Blade to tackle student financial aid corruption
Higher education minister Blade Nzimande has called on student activists to focus on true transformation of education rather than allow themselves to be sidetracked by poo-throwing and destruction of statues.
Nzimande said his department will‚ before the end of the year‚ identify and quantify exactly what is meant by the transformation of higher education‚ including racial transformation‚ sound management‚ quality and access.
In this regard‚ Nzimande emphasised that he was very unhappy with the transformation of some historically disadvantaged institutions (HDIs) into institutions of quality higher education.
This year‚ his department has put aside more than R2 billion specifically to help and stabilise HDIs.
The corrupt way the massive National Student Financial Aid Scheme (NSFAS) is administered at some universities has cost the African National Congress (ANC) votes in student representative council elections — including losing the University of Fort Hare to the Democratic Alliance (DA) — and on Wednesday Nzimande admitted that he was shocked by the prevelance of NSFAS corruption on some campuses.
Therefore‚ a forensic audit will begin before the end of the month‚ focusing on institutions known to have NSFAS problems. The audit must be provisionally finished by the end of the year‚ Nzimande announced.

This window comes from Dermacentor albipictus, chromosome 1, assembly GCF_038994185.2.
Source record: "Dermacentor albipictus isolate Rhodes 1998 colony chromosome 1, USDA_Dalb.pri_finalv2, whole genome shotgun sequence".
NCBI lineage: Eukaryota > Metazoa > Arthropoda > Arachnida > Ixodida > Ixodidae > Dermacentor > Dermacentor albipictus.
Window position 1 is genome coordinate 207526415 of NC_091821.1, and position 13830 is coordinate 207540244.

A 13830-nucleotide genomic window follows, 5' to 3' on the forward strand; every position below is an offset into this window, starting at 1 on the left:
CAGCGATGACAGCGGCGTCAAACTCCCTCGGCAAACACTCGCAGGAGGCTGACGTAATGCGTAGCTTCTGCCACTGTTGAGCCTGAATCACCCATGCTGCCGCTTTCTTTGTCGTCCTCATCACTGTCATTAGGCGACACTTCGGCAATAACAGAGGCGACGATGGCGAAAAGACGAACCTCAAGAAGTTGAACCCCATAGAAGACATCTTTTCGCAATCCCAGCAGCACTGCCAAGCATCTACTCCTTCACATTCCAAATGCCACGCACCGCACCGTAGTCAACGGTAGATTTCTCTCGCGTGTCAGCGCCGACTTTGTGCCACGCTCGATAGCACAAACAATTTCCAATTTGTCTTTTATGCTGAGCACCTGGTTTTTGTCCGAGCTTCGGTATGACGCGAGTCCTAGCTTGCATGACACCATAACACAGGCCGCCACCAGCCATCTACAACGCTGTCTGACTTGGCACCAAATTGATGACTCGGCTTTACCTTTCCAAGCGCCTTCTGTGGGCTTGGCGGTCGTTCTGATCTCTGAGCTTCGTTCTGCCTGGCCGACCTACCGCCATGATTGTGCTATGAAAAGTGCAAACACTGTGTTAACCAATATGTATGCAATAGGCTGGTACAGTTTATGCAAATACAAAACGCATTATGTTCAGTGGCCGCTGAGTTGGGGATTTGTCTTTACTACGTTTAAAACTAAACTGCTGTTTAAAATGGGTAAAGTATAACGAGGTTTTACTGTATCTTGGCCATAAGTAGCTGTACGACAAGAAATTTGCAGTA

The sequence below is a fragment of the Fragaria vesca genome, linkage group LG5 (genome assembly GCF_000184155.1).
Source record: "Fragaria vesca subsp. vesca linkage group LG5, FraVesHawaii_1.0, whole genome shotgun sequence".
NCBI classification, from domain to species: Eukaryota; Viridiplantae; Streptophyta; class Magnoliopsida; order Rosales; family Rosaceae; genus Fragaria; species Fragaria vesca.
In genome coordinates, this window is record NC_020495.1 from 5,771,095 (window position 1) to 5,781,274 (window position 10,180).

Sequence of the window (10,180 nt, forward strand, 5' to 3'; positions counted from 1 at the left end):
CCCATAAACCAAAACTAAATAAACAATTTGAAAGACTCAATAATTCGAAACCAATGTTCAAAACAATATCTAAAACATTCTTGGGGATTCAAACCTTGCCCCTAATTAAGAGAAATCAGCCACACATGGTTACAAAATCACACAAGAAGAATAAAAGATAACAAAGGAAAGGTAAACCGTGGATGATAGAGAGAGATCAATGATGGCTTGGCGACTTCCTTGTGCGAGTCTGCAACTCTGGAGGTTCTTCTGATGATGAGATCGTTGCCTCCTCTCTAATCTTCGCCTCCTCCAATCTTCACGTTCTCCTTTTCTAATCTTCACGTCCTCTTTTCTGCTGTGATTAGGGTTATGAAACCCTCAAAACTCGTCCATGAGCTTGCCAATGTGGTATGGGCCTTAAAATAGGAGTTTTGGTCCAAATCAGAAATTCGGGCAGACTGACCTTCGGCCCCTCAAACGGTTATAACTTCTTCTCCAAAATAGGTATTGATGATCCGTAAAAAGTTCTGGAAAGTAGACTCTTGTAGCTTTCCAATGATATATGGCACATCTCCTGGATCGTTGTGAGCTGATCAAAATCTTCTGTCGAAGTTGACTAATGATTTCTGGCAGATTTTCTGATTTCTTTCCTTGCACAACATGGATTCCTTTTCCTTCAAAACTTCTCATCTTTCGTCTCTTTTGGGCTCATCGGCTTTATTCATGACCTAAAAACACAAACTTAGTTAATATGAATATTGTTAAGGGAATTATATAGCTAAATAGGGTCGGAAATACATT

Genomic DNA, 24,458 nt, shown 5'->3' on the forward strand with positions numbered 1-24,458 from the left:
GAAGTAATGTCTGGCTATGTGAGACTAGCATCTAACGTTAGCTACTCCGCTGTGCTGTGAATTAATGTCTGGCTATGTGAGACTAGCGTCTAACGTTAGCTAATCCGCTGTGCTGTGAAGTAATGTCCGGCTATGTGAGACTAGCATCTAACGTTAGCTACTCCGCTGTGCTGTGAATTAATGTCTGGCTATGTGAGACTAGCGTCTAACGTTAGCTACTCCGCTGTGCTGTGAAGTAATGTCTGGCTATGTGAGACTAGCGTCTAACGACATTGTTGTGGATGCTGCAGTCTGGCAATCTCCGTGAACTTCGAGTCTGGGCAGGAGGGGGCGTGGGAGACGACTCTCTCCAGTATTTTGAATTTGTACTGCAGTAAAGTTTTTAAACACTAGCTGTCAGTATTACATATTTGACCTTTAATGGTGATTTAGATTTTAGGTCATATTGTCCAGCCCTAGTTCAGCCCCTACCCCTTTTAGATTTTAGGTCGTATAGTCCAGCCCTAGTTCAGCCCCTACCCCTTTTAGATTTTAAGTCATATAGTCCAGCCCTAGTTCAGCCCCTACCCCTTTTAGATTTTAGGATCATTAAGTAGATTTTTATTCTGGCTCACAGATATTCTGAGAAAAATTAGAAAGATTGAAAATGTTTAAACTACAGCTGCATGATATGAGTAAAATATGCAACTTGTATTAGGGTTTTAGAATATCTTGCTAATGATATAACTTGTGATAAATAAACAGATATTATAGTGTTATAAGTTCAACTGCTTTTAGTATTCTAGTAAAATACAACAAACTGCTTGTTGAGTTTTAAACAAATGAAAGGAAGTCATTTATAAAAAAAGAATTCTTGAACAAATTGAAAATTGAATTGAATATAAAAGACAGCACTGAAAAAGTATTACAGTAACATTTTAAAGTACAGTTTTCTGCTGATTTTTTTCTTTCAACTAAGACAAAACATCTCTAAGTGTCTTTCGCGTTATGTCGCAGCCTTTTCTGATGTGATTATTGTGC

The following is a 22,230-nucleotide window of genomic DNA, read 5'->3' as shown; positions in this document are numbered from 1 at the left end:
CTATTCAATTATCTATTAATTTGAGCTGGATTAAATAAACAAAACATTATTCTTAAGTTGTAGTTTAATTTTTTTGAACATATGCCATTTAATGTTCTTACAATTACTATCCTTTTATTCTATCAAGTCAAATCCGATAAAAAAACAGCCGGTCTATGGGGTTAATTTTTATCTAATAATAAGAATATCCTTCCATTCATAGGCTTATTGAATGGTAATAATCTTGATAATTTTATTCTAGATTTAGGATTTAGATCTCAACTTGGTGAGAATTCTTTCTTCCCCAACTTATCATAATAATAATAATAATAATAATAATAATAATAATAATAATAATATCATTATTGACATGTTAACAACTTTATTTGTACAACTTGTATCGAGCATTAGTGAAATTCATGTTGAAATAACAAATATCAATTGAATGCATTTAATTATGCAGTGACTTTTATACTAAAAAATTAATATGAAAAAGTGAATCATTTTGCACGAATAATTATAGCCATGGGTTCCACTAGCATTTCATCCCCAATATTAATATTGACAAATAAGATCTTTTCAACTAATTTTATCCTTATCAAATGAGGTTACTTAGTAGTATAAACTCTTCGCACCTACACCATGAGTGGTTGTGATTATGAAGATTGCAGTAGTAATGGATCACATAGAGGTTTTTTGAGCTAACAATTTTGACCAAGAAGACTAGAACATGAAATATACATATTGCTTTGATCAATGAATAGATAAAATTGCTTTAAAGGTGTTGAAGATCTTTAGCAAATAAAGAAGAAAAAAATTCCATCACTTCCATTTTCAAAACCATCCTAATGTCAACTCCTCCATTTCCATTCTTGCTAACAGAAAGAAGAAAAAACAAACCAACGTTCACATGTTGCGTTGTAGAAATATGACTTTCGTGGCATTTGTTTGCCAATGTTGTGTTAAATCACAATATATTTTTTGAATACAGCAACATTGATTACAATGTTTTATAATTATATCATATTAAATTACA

The minister also said his fight against the scourge of false qualifications will result in a blacklisting of anyone who lies about their qualifications.
Director-general of higher education Gwebs Qonde announced that a forensic audit of qualifications in the civil service is being initiated in collaboration with the South African Qualifications Authority‚ and that criminal charges will follow.
During the budget vote debate‚ opposition MPs tore into Nzimande‚ accusing him of strangling universities.
“The ANC is squarely to blame for the fact that there is no new generation of academics to take over from the older generation. When the current older generation is gone‚ there will be no-one left to take their place‚” warned DA MP and renowned academic Belinda Bozzoli.
She pointed out that no self-respecting young professional person would opt for an entry level academic career in which they would earn less than a rock drill operator.
She said the government expected universities to take in more and more students‚ but did not appoint more academics to ensure quality teaching‚ and did not increase university funding in real and monetary terms.
“The average amount the state has budgeted per student has declined from R20000 per year to R16000‚ and the average number of students per lecturer has grown from 38 to 55. In the United Kingdom‚ it is one lecturer per 17 students. We are a laughing stock internationally‚” Bozzoli said.
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